DaMaRo is not a cure-all, it is a foundation for research management in the future. By the end of March, some set-in-stone goals should have been met: it has to be good enough, not perfect. Just enough services, metadata, and the capacity to provide immediate and flexible needs.
Q: Why is content format not a metadata requirement?
A: Hopefully it will be automatically picked up like the size of the content file. It could be asked for, for preservation purposes, but automatic is ideal.
Q: What is the status of the code for DataFinder?
A: Really new. Look around in the Autumn for something to play with.
Q: Did you weigh up the pros and cons of making researchers give more, better data? Is there a balance between ease of use and quality?
A: People don’t like to do this stuff manually. There is encouragement for as much information as possible, but mandating fields doesn’t necessarily work across fields. Certain fields have their own complex metadata stores as well, but starting with low barriers will give a realistic view of what people are willing to do.
Q: Will the cost of running this be passed on to researchers?
A: That seems inevitable. As part of research funding, the cost of sharing outputs will have to be put in. This will be included in researcher training, hopefully, but unfunded research posts a problem as well. How will that all be funded? Who knows. Most institutions will have to handle this problem.
Topic: Institutional Infrastructure for Research Data Management
Speaker(s): Anthony Errol Beitz, Paul Bonnington, Steve Androulakis, Simon Yu, David Saint
Why do researchers care about data more? We know they have an onslaught of data they access and share, whether it’s their own or others. There are legal obligations of privacy, of fulfilling grant requirements that infrastructure can help with. And access to data will change the way researchers propose and work in general.
Research institutions can get additional funding, better folks with good data stores. And they can escape legal risk.
Researchers work in an interpretive mode, focusing on outcomes. They are open ended and thrive on ambiguity, and they are very responsive. Things are always shifting and so are they. Researchers will be loyal to their research community, if not their institution or their ICTs.
Universities that support researchers with IT divide that responsibility into administration, education, and research. Each works toward different ends but all need to work in the same space. Continuity is a general priority. IT groups work in an analytical mode, not an interpretive one, so there is a bit of a clash.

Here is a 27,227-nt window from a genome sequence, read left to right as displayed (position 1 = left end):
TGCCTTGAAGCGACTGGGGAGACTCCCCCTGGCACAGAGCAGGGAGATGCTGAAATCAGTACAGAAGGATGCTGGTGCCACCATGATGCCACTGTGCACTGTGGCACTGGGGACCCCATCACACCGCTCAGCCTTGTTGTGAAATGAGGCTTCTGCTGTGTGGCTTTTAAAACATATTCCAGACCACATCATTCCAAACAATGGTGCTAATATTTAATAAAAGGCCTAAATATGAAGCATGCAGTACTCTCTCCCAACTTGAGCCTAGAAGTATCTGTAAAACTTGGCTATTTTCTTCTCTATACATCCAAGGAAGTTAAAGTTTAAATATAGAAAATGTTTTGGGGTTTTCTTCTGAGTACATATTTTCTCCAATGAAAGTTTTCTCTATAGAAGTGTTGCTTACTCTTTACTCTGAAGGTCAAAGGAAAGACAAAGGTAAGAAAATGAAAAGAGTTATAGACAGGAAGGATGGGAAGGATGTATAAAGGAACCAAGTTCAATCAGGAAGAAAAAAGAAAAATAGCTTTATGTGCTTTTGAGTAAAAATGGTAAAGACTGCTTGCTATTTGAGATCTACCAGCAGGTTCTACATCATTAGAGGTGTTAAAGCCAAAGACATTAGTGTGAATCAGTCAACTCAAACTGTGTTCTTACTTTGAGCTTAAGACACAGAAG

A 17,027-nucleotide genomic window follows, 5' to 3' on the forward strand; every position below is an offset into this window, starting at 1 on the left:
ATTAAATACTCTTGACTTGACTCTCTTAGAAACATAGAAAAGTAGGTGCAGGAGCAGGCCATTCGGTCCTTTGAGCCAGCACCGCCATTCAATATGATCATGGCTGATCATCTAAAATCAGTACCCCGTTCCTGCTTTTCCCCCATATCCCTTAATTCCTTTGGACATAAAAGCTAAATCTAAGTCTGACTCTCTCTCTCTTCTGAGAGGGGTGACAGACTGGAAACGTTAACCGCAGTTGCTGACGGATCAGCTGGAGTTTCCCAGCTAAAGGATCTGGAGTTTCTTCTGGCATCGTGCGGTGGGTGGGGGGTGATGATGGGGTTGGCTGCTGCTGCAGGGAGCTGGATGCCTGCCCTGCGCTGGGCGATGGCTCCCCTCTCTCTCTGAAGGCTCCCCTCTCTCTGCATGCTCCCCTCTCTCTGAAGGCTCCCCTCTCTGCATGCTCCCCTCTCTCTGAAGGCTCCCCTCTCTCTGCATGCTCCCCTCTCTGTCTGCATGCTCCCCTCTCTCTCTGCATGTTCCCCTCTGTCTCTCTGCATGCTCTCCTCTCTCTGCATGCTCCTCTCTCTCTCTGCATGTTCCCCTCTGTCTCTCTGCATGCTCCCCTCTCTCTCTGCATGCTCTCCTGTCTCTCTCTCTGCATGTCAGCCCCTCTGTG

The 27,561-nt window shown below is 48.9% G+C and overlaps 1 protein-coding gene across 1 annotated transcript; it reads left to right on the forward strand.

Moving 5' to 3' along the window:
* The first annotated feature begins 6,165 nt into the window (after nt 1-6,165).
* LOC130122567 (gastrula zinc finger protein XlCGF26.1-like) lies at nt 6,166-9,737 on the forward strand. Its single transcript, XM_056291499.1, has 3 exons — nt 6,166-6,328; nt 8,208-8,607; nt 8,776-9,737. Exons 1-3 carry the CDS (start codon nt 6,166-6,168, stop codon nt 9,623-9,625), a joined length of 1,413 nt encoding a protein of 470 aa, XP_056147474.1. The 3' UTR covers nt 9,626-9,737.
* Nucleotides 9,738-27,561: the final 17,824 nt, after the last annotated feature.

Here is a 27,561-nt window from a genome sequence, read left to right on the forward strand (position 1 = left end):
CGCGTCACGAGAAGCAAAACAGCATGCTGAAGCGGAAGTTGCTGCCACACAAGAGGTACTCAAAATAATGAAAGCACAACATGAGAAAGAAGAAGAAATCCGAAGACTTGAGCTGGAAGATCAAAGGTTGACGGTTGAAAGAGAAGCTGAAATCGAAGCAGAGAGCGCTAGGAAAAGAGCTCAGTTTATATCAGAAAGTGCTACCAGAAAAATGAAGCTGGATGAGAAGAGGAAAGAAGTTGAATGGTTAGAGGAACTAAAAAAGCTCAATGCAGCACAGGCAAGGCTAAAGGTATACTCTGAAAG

Data is growing at an exponential rate, and budgets are not. How to keep up is a big worry.
Data management planning fits into the design stage of research, while research data management covers everything from experimenting to publishing. Repositories and portals handle exposure.
Research data management is in its early days. Researchers are still using physical media to move their data around. That isn’t just inefficient, it’s dangerous. Providing one RDM solution for every field, every institution, will not work. It takes a good cultural fit, a community solution and not an institutional solution – it comes back to loyalty. That means universities need to adopt tools, adapt them, and develop from there. Creating unique tools is not sustainable, or even initially possible. Developing new things is expensive and it breaks the collaboration cycle of academic communities.
There are many deployment considerations to take into account: hosting options, ethical or legal or security obligations must be met. This just means institutions need to be flexible.
RDM platforms will help researches capture and share and publish. Data Capture infrastructure feeds the whole RDM platform, which is built on storage infrastructure foundations. Support infrastructure, the forward-facing aspect, puts all of the information into discovery services so it can be used in a meaningful way for everyone. Monash university is building infrastructure only when it fits into the data management planning that has already been laid down. Go through the checklist, not just for the sake of acting.
Uptake of interoperable effective RDMs in Australia, and particularly Victoria, is quite high because everything is as easy and functional as possible.
Ensuring fit-for-purpose at Monash University. The technical aspect of a given solution is not pushed – early engagement leads to development. So adopt Agile software development methodologies. This is a product, treat the researcher like a customer with lots of demands.
Promoting good adoption means creating a sense of ownership in the community. Let ‘them’ support it, raise awareness, and find funding for it. This ensures sustainability, and it’s been quite effective so far.
Supporting eResearch services requires a different psyche. Bespoke systems addressing unique needs, with unique support (no vendors or huge communities – so eResearch support groups in general). And many groups need to be engaged.
Again, adopt first, then adapt, and develop your own solution as a last resort.
Q: You’re plugged into specific federated repositories, not a university-specific one. Are there ever cases where there is no disciplinary solution?
A: Yes, but then academics go to a national repository instead of an institutional one. Monash can host data and disseminate it to whatever repository. It doesn’t publicize, it exposes data to research portals.
Q: There’s a primary data policy at Monash – at what granularity? Only publication-associated data or…?
A: It’s pretty much all data, without discrimination. Researchers and institutions will choose, but as of now all is OK. Storage is a non-issue so far.